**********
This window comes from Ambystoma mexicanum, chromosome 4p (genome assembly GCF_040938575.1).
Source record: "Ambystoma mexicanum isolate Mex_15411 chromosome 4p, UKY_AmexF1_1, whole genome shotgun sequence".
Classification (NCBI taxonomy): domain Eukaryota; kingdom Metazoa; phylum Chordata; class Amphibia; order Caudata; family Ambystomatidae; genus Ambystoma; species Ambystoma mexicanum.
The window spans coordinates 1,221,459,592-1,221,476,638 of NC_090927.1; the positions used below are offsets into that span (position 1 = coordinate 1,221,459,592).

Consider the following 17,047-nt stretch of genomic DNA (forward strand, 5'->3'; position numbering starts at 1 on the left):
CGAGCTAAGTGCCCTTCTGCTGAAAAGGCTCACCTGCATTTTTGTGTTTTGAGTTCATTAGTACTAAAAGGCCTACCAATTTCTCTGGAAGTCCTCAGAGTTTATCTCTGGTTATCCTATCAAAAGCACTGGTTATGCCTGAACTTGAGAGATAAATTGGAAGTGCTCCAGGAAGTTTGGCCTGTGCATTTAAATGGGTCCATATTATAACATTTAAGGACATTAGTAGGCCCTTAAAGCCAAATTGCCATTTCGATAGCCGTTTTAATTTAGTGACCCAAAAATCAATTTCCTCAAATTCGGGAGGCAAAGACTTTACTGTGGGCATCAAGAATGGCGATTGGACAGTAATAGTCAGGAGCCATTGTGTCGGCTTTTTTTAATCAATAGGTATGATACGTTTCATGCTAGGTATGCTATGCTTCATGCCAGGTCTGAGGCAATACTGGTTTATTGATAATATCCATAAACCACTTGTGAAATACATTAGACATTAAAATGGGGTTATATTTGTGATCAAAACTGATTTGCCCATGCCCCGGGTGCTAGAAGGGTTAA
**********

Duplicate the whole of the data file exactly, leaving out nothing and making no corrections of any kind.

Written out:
This window comes from Ambystoma mexicanum, chromosome 4p (genome assembly GCF_040938575.1).
Source record: "Ambystoma mexicanum isolate Mex_15411 chromosome 4p, UKY_AmexF1_1, whole genome shotgun sequence".
Classification (NCBI taxonomy): domain Eukaryota; kingdom Metazoa; phylum Chordata; class Amphibia; order Caudata; family Ambystomatidae; genus Ambystoma; species Ambystoma mexicanum.
The window spans coordinates 1,221,459,592-1,221,476,638 of NC_090927.1; the positions used below are offsets into that span (position 1 = coordinate 1,221,459,592).

Consider the following 17,047-nt stretch of genomic DNA (forward strand, 5'->3'; position numbering starts at 1 on the left):
CGAGCTAAGTGCCCTTCTGCTGAAAAGGCTCACCTGCATTTTTGTGTTTTGAGTTCATTAGTACTAAAAGGCCTACCAATTTCTCTGGAAGTCCTCAGAGTTTATCTCTGGTTATCCTATCAAAAGCACTGGTTATGCCTGAACTTGAGAGATAAATTGGAAGTGCTCCAGGAAGTTTGGCCTGTGCATTTAAATGGGTCCATATTATAACATTTAAGGACATTAGTAGGCCCTTAAAGCCAAATTGCCATTTCGATAGCCGTTTTAATTTAGTGACCCAAAAATCAATTTCCTCAAATTCGGGAGGCAAAGACTTTACTGTGGGCATCAAGAATGGCGATTGGACAGTAATAGTCAGGAGCCATTGTGTCGGCTTTTTTTAATCAATAGGTATGATACGTTTCATGCTAGGTATGCTATGCTTCATGCCAGGTCTGAGGCAATACTGGTTTATTGATAATATCCATAAACCACTTGTGAAATACATTAGACATTAAAATGGGGTTATATTTGTGATCAAAACTGATTTGCCCATGCCCCGGGTGCTAGAAGGGTTAA